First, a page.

Yeah, Yeah, But What’s This Movie Really Getting At? For Howard, the stress of all his wheeling and dealing appears to be what he feeds on, and he’s always doubling down when he should retreat. Uncut Gems is the story of a degenerate gambler, who keeps making riskier and riskier bets in all facets of his life until it all blows up spectacularly and ends the only way it ever could. It’s a movie about addiction, being your own worst enemy, and not getting out of your own way. It’s grim, to be sure, but it’s packaged as a nail-biting thriller, one that builds to an amazing high-wire-act of a finale that turns a 2012 Celtics playoff game into the most important thing you’ve ever seen in cinema. It’s a remarkable achievement that’s not just one of the best films of the year, but also one of Sandler’s best of all time. Oh, and it features the only hiding of the Afikoman scene I can recall in a movie, so it’s sure to rank highly in the Jewish cinema pantheon.
“This Is How I Win”: Sandler has said that it would be a “funny big thing” if he were to receive an Oscar nomination for the film, adding that he would be “there to win.” “If I don’t get it, I’m going to fucking come back and do one again that is so bad on purpose just to make you all pay. That’s how I get them.” The Sandman may have been kidding during this recent exchange on The Howard Stern Show, but the buzz surrounding his performance is no joke. Since the film’s rousing debut at this year’s Telluride, critics have hailed his performance, and rightly so. It’s terrific and arguably the best work he’s ever done, and certainly the most challenging, ranking up there with his turn in 2002’s Punch Drunk Love.
While Howard Ratner is undeniably Adam Sandler, one of the most famous actors in the world, you’ve definitely never seen him like this before. He’s working with non-actors, some of them literally off the street because this is a Safdies production, and there’s just a sense of authenticity and rawness that you don’t see in mainstream cinema. His character is manic, panicked, and never not talking. You get the impression that all of his problems would fall away if he would just shut the fuck up for three seconds, but he simply can’t do that.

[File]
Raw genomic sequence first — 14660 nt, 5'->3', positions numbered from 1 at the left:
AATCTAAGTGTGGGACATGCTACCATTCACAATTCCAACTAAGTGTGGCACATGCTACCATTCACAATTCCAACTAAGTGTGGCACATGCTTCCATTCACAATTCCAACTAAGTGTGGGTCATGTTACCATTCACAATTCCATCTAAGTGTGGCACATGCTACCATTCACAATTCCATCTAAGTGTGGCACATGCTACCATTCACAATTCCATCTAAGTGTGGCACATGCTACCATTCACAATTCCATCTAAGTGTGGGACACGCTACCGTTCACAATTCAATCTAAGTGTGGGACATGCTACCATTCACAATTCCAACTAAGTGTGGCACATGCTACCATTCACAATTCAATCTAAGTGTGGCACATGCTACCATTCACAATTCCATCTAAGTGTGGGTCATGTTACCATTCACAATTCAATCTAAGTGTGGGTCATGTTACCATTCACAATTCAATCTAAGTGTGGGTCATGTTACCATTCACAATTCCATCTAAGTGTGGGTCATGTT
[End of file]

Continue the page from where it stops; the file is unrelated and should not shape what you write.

Because of this, Sandler is so much fun to watch, and we’re inherently sympathetic to his character because, well, it’s fucking Adam Sandler. We’re conditioned to be, which is why it’s such brilliant casting on behalf of the Safdies. Associations notwithstanding, Sandler more than rises to the occasion, delivering an electric performance that rides so many different wavelengths. It’s hard to put into words the sheer joy of watching him go ballistic during that final scene in the jewelry store. He’s like a goddamn bull in a China shop.
The Verdict: All that being said, Uncut Gems is simply too “out-there” of a movie to garner any serious attention from Oscar voters. Let’s not forget the Safdies’ previous film, 2017’s Good Time. It’s not only one of the best thrillers of the 2010s, but also features Robert Pattinson’s greatest performance to date, and it was completely snubbed. It’s likely that may happen again, particularly since Uncut Gems is just as dirty, just as grimy, and just as bleak. Here’s hoping the Academy proves us wrong because this is easily the most immersive movie-going experience you’ll have this year — if not ever. The Safdies continue to outmatch themselves, and their brazen filmography remains uncontested.
Where’s It Playing? Uncut Gems opens in limited release this Friday, December 13th and nationwide on Christmas Day.